-- "Man is the only animal which devours his own, for I can apply no milder term to the general prey of the rich on the poor." ~Thomas Jefferson

View Loren's profile

Loren

8294 posts in 3107 days


#13 posted 03-13-2014 03:07 AM

You might try the pre-gluing approach. A single dowel
can assure alignment, or a pair of wire nails with the heads
clipped off. As the clamps close, the wire nails press into
the other part and prevent shifting. I’ll admit planing
and sanding may seem like less of a hassle. I have a Kreg
jig but I’ve moved over to doweling when I want a flush
frame.

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firefighterontheside

13433 posts in 1316 days


#14 posted 03-13-2014 03:19 AM

When you drill, does the pilot part of the step drill come through. I have mine set so that the pilot just barely does not come through. I use a plane Irwin squeeze clamp across the joint while putting in the screws. Occasionally it will misalign, but usually it comes out even. You can try, when it does not come even, use a piece of scrap and a hammer and drive it back flush.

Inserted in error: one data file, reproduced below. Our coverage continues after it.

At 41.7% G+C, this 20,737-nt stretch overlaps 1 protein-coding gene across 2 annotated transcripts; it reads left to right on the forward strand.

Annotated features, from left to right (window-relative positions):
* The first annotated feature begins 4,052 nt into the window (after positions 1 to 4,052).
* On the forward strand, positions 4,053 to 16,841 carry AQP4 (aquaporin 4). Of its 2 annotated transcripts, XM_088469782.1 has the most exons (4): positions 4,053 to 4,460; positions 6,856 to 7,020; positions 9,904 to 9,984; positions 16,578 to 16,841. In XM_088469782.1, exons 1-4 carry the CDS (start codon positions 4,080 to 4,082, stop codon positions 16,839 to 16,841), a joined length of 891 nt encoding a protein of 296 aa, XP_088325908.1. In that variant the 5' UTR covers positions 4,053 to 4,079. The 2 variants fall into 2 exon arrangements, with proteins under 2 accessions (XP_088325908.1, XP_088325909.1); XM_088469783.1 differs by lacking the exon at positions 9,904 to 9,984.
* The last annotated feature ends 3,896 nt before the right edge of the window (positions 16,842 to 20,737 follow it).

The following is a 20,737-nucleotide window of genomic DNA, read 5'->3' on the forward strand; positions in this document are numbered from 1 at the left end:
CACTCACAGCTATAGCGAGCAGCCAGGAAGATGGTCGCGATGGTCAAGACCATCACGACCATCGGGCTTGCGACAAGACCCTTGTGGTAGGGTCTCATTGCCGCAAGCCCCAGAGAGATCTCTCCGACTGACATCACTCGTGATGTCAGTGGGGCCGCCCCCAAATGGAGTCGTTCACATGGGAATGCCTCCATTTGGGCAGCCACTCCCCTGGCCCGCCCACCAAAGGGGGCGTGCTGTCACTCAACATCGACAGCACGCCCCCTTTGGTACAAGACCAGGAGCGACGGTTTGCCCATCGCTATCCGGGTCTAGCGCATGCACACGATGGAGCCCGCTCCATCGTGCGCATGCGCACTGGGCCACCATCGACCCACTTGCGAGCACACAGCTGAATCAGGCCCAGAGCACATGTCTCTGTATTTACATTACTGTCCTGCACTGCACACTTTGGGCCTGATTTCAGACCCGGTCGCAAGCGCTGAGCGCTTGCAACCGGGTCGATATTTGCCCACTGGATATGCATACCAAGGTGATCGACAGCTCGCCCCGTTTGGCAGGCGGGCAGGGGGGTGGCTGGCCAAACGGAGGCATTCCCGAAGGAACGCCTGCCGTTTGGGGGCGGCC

-- Bill M. "People change, walnut doesn't" by Gene.

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The Box Whisperer

678 posts in 1529 days


#15 posted 03-13-2014 03:21 AM

Theres some great advice on here already. Ive had great luck with mine using the exact same tools you have.

What I have found works well for me is always use 2 clamps, just find a way, even if one of them is 3 ft long. Also, clamp those mating pieces to a nice flat surface like your bench. I drive the screw in on low speed, fairly low torque. I use 12v drills, set at 8-10. I also use dust collection in the jig, and make sure to tap out any additional dust from the pocket hole. Youre already using the right screws. I will also say the only time I ever felt I needed to do any additional 1/8th predrilling as mentioned above was on hard maple.

-- "despite you best efforts and your confidence that your smarter and faster than a saw blade at 10k rpm…. your not …." - Charles Neil